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"Hide not your talents, they for use were made. What's a sundial in the shade?" Benjamin Franklin

Sunday evenings are an unwelcome transition for many people. The weekend is winding down, and work pressure is looming. I happen to love Sunday nights, but I haven’t always. At some point, I made a conscious decision to change my thought pattern from “what’s hanging over my head” to "let's go." Now, I look at my calendar for the week and give some focus to what needs to be done and when. As a leader, gearing up for the week is about seeing challenges as opportunities, and bringing that positive influence to my coworkers and organization every day, especially on Mondays.  

As I think ahead to my week, Sunday night is also about coordinating calendars at home, negotiating chores (someone has to register the car, be at home to meet the dishwasher technician, pick something up for dinner) and reminding family members of plans or changes in our regular routines. That's the plan, anyway. It doesn't always work. I may have a thought for how my evening will go, with some time set aside to write, read, or watch Peyton Manning at work, and then someone else’s plan is to have dinner at his parents’ house and he forgets to tell me. What are my options, outside of a meltdown fight, including bringing up some unresolved grievance from the 90's? Adjust to the change and bring a gift. Wine seems to work.  

If you think about it, good leadership is about adjusting to change and bringing our best gifts. The challenge is often in knowing what those gifts are, and knowing when to share. There are times when trying to become a better leader feels like pushing a boulder to the peak of Mount Everest, without oxygen and a Sherpa. Other times, it feels quite natural.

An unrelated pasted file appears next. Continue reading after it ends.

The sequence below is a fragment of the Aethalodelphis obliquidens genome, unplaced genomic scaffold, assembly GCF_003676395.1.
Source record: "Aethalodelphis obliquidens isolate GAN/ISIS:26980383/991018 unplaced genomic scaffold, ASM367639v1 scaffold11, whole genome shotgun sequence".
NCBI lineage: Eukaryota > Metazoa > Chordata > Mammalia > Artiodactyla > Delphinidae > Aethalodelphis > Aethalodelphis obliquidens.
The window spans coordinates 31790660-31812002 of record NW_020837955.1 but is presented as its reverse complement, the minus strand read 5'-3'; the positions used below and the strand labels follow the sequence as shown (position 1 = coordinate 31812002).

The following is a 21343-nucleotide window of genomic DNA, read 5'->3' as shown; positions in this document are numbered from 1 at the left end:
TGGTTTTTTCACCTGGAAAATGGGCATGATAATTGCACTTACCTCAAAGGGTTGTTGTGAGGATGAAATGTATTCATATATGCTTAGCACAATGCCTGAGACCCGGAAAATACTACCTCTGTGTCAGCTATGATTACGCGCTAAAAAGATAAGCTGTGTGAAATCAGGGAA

The work and lessons of leadership are never-ending. The more people see you as a strong leader, the more they want to know how it's done. They want to know how to create the magic that happens when leadership resonance exists. The irony of sharing positive leadership energy, especially for strong introverts, is the challenge of knowing how to renew your own energy and resolve. 

The ability to create and re-create resonance in our lives and workplaces is truly an exceptional gift. It takes focused effort and awareness. Not only do we as leaders have to manage our own emotions and behaviors, but must also learn to interpret and manage those of others. Resonance may occasionally "just happen," but dissonance always seems to be lurking around the corner. Results that are great one month are mediocre the next, and someone wants to know what went wrong. Stress builds when work turns into a race for better, more impressive numbers and nothing more.

Sometimes it can be like trying to find the perfect gift for someone year after year. You start out with great ideas, and they may be big hits, but it gets more and more difficult to find something just right. I love gift giving within my very small circle. I like to surprise friends and family with something I pick up in my travels or as I roam through bookstores or bounce around with them in mind. I'm also a card sender and a note writer. The few minutes that I take to pick out a card that brings a smile or share an appreciative message is often a most unexpected and meaningful gift. 

But what of resonance and dissonance? Resonance, of course, is that feeling of being' in tune' with someone or some place. It is where people feel valued, understood, accepted, and loved. Leaders who know how to develop resonance have figured out the people side of leadership. There is a positive influence coming from resonant leaders that seems to help others overcome frustration, find common ground, and sustain the strong connections that occur when safety and trust exist. 

Dissonance is the destructive, opposite experience of being 'in tune' with those around us. Dissonance is confusing, unsettling, and isolating. Dissonant leaders think of themselves and their own ambition before they think of their employees and their organization. They often try to hide their own shortcomings by pointing out those of others and by trying to keep others off balance. Their behavior and emotions can be unpredictable. They are so focused on results that they forget the value of encouraging learning, personal growth, and building a strong culture. They may be able to drive results by stress and fear over the short term, but without a solid, positive cultural foundation, will fall into dissonance again and again.